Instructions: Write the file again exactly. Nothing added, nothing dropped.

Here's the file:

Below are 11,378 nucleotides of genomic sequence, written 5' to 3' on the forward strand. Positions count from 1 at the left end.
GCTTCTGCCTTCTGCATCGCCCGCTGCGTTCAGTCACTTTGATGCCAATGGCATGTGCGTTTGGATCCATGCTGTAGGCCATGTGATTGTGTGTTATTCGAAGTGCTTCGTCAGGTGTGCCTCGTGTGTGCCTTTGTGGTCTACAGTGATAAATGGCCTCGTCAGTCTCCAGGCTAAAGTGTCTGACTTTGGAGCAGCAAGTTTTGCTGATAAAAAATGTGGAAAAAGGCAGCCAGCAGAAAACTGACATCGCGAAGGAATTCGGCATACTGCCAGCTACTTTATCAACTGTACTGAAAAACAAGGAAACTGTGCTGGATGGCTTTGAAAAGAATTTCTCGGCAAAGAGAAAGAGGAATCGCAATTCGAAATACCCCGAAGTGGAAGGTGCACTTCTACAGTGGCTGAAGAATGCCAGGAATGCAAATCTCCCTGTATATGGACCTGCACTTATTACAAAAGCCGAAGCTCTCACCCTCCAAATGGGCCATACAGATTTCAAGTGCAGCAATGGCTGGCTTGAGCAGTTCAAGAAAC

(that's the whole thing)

Below are 11,378 nucleotides of genomic sequence, written 5' to 3' on the forward strand. Positions count from 1 at the left end.
GCTTCTGCCTTCTGCATCGCCCGCTGCGTTCAGTCACTTTGATGCCAATGGCATGTGCGTTTGGATCCATGCTGTAGGCCATGTGATTGTGTGTTATTCGAAGTGCTTCGTCAGGTGTGCCTCGTGTGTGCCTTTGTGGTCTACAGTGATAAATGGCCTCGTCAGTCTCCAGGCTAAAGTGTCTGACTTTGGAGCAGCAAGTTTTGCTGATAAAAAATGTGGAAAAAGGCAGCCAGCAGAAAACTGACATCGCGAAGGAATTCGGCATACTGCCAGCTACTTTATCAACTGTACTGAAAAACAAGGAAACTGTGCTGGATGGCTTTGAAAAGAATTTCTCGGCAAAGAGAAAGAGGAATCGCAATTCGAAATACCCCGAAGTGGAAGGTGCACTTCTACAGTGGCTGAAGAATGCCAGGAATGCAAATCTCCCTGTATATGGACCTGCACTTATTACAAAAGCCGAAGCTCTCACCCTCCAAATGGGCCATACAGATTTCAAGTGCAGCAATGGCTGGCTTGAGCAGTTCAAGAAAC